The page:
Sunday, June 16 was the last day the Governor could sign, veto, or allow to become law without his signature bills presented to him less than 10 days (not counting Sundays) prior to final adjournment of the 86th Regular Session.

 

The following bill statistics were calculated on June 17 at 1 p.m.

  • To see how these statistics have changed since last week, please view our blog post from June 12 and June 10.
  • To learn about session law chapter numbers and copies of signed bills, please view our blog post from June 5.

 

House and Senate Bills
Filed 7,324
Sent to the Governor 1,429
Signed by the Governor 1,229
Vetoed by the Governor 56
Filed without the Governor's signature 144
House and Senate Joint Resolutions
Filed 217
Filed with the Secretary of State 10
House and Senate Concurrent Resolutions
Filed 254
Filed with the Secretary of State 29
Sent to the Governor 96
Signed by the Governor 94
Vetoed by the Governor 2
Filed without the Governor's signature 0

 

Current Articles & Research Resources, June 13

In this weekly post, we feature helpful research tools and recent articles of interest to the legislative community.

  • Consider Americans' viewpoints on misinformation. (Pew Research Center, June 5, 2019)
  • Find signed copies of bills via the Secretary of State's website. (Texas Secretary of State, accessed June 12, 2019)
  • Explore legislation state by state related to consumer data privacy. (National Conference of State Legislatures, June 7, 2019)
  • Read about how toll charges vary among drivers from in state and out of state. (Stateline, June 7, 2019)

Members of the Texas legislative community may request the articles below here or by calling 512-463-1252.

  • "Less than 'zero tolerance.'" By Lorelei Laird. ABA Journal: The Lawyer's Magazine, June 2019, pp. 16-18.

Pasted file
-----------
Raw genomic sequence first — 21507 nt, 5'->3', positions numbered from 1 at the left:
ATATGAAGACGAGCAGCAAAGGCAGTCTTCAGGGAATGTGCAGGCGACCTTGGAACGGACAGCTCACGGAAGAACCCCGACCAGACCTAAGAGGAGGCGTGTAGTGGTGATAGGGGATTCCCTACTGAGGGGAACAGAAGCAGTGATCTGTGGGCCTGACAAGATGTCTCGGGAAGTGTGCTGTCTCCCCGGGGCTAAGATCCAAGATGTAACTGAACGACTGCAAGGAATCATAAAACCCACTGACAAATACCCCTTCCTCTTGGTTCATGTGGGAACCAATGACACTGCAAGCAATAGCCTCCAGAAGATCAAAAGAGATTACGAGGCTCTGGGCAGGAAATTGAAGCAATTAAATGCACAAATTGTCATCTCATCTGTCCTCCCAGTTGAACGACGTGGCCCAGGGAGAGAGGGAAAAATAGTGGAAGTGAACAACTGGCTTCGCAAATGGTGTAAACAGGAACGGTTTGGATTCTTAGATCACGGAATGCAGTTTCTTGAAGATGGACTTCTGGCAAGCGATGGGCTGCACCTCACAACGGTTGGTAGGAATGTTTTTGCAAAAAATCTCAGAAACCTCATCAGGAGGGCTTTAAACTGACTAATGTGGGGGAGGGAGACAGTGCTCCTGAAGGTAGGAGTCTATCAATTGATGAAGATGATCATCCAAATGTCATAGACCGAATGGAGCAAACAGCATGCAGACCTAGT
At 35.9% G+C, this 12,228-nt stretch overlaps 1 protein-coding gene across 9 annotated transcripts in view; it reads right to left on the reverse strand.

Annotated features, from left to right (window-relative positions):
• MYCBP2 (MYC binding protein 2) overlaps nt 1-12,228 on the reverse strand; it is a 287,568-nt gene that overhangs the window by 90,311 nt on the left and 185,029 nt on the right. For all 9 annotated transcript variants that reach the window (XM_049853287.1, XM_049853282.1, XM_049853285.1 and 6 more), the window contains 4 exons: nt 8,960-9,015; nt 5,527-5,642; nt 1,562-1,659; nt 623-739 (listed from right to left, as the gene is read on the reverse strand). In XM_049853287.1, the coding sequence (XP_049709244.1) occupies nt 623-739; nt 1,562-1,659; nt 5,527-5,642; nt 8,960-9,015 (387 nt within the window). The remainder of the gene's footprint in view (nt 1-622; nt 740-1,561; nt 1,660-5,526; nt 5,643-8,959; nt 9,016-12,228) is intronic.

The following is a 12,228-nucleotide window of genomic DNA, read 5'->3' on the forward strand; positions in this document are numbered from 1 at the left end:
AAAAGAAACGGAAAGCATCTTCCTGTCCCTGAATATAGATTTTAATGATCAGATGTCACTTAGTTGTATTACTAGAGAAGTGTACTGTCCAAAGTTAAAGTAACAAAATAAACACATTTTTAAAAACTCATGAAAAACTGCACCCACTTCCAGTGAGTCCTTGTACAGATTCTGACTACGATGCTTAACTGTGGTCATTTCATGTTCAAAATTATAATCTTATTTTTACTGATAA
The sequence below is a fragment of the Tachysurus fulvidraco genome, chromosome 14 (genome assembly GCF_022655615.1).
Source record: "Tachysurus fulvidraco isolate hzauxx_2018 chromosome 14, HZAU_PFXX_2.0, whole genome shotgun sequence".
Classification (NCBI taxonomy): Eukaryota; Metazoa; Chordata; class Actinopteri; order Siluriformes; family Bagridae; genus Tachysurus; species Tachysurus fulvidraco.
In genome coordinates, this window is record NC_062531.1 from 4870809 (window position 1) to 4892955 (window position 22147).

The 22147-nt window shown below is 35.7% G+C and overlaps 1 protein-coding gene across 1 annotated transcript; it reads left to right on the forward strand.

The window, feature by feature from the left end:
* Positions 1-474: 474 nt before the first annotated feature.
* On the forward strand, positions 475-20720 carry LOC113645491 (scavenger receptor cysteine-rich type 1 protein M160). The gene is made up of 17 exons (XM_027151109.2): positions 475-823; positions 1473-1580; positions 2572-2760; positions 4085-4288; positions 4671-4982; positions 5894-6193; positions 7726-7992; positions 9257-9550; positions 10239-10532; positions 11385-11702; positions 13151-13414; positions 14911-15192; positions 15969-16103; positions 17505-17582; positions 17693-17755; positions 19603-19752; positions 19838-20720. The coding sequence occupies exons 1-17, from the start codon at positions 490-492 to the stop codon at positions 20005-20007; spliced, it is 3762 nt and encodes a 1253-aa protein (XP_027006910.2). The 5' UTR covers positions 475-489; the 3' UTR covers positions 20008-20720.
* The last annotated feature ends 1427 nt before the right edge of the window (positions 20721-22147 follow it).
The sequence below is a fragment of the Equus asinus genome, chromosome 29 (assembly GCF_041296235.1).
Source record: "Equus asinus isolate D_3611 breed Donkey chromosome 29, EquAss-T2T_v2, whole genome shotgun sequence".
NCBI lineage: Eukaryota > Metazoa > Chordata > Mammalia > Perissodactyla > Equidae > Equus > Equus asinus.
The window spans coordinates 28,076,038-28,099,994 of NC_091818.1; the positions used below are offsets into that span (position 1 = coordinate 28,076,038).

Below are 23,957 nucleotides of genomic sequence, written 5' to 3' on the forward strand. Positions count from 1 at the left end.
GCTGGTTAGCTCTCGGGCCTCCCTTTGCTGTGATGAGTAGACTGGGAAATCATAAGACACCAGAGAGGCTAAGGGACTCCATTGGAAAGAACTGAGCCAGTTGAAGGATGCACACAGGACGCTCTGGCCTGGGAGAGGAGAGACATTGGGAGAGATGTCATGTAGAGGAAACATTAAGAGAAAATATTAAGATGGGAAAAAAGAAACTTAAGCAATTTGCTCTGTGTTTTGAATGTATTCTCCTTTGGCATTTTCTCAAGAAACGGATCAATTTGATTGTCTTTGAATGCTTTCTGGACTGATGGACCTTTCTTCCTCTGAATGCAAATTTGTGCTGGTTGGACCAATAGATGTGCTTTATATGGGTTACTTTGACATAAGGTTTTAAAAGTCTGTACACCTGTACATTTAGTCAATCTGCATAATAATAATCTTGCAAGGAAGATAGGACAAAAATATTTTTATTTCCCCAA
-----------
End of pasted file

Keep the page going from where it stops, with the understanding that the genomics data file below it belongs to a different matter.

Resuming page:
Examines whether federal drug crime prosecutions are taking a back seat to misdemeanor unlawful entry prosecutions required under the zero tolerance policy for immigrants who cross the border without authorization.
  • "Winners and losers at the Capitol." By Kimberly Reeves. Austin Business Journal, June 7, 2019, pp. 20-21.
    Picks groups that benefitted the most or lost out in the 86th Legislature.
  • "The impact of imposing sales taxes on business inputs." By Andrew Phillips and Muath Ibaid. Council on State Taxation, May 2019, pp. 1-27 (Note Length).
    Analyzes state sales taxation of business purchases and negative implications for overall state tax policy, including pyramiding, lack of transparency, and competitiveness. Discusses the previous failure of broad-based sales tax reform efforts to exempt business inputs in Louisiana, Minnesota, Ohio, and Nebraska. Includes state tables on the estimated business share of state and local taxes.
  • "Climate change and the Midwest: Soaked and less sceptical." Economist, June 1st-7th, 2019, pp. 21-22.
    Explains how floods and storms are revising inland America's attitude to climate change.
  • "School funding: Testing time." Economist, June 8th-14th, 2019, p. 29.
    Examines the effects of public school budget cuts during the Great Recession on pupils' test scores. Related information at: https://www.cbpp.org/sites/default/files/atoms/files/11-29-17sfp.pdf.
  • "86th Texas Legislature." By Cassandra Pollock. Fort Worth Business Press, June 3-9, 2019, pp. 14-15.
    Examines the performance of Dennis Bonnen as Speaker of the Texas House of Representatives during the regular session of the 86th Legislature. Includes quotes from both Democratic and Republican members of the House.